Back in the day - when the Internets were exploding and I was still coding -
I worked in enterprise architecture. Enterprise architecture, for the record,
is generally not the same as application development. When an organization
grows beyond a certain point, it becomes necessary to start designing a
common framework upon which applications can be rapidly developed and
Architects design and implement this framework and application developers
then code their applications for deployment on that architecture.
If that sounds a lot like PaaS it should because deep down, it is.
The difference with PaaS is its focus on self-service and operationalization
of the platform through automation and orchestration. Traditional enterprise
architectures scaled through traditional mechanisms, while PaaS enables a far
more fluid and elastic model for scalability and a more se... (more)
#NodeSummit #devops #nodejs #F5 #LineRate
The last time F5 had a presence at a #devops conference (Glue) we heard the
same question multiple times. "What is F5 doing here?" It was a good
question, one we couldn't necessarily answer directly because, well, we
weren't ready to answer. But this time, when you ask "What is F5 doing at
Node Summit?" we're not only ready to answer that question, we're excited to
Node Summit is a relatively new gathering of business leaders and technology
experts coming together to discuss and present on the transformative role of
Node.js i... (more)
One of the "rules" of application delivery (and infrastructure in general)
has been that when scaling out such technologies, all components must be
equal. That started with basic redundancy (deploying two of everything to
avoid a single point of failure in the data path) and has remained true until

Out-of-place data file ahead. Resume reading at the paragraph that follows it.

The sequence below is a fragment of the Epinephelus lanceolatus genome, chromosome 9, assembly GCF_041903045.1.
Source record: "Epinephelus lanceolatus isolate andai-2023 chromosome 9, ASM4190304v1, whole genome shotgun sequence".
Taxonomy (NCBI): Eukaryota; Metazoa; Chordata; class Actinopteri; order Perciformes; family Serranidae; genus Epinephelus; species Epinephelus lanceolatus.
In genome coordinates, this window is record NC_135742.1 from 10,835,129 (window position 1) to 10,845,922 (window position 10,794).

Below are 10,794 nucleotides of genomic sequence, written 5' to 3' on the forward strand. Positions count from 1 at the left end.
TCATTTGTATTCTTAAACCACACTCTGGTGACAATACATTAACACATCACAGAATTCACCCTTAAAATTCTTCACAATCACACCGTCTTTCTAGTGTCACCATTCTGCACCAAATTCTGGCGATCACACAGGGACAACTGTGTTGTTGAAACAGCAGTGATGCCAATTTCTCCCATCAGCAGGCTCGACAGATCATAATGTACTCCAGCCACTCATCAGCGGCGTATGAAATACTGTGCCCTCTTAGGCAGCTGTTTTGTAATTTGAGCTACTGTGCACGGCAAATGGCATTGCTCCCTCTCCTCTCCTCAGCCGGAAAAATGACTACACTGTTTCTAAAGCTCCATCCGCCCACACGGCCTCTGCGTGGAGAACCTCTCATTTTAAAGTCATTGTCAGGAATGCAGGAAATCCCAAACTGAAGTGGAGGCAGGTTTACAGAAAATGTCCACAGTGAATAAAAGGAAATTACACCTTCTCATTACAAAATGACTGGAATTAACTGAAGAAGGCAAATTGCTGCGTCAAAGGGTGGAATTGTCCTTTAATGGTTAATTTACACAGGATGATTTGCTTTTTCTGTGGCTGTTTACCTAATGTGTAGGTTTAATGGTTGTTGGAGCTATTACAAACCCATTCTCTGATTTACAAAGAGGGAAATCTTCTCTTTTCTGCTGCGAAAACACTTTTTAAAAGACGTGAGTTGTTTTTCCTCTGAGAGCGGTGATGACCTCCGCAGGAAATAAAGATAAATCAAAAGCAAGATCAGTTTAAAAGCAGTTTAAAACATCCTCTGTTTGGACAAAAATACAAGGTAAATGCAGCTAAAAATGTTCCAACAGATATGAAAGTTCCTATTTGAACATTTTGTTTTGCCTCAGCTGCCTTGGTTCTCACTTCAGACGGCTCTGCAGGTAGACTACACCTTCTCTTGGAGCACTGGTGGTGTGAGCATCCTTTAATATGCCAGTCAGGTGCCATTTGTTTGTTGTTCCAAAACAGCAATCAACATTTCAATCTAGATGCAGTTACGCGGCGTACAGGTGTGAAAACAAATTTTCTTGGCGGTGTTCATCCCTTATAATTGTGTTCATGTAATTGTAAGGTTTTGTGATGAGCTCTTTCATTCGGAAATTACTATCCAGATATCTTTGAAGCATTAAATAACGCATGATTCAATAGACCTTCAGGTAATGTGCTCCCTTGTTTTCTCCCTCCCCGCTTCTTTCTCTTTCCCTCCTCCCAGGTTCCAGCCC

Today, fabrics can be comprised of heterogeneous components. Beefy, physical
hardware can be easily paired with virtualized or cloud-hosted components.
This is good news for organizations seeking the means to periodically scale
out infrastructure without oversubscribing the ... (more)
To achieve the economy of scale necessary to ensure no application is
deprived of critical application services, you need to abstract resources.
In the early days of cloud computing we talked a lot about how the economy of
scale offered by cloud was achieved mainly through abstraction of resources.
Compute, network and storage resources were abstracted and pooled together
such that they could be provisioned as services on-demand.
That economy of scale ensured that the cost of using those services
decreased, making them affordable for even the smallest of organizations.
In the data... (more)
The silos within IT are breaking down, at least in terms of awareness of each
other and the need to coordinate provisioning and orchestration of compute,
network and application services. No longer is it acceptable to simply
provide a solution; that solution must integrate, collaborate and
interoperate with a plethora of existing and emerging data center
technologies such as SDN, cloud management platforms, and virtualization
After all, part of the raison d'être for SDN is the need to enable the
network with the agility and flexibility of its counterparts- devops and... (more)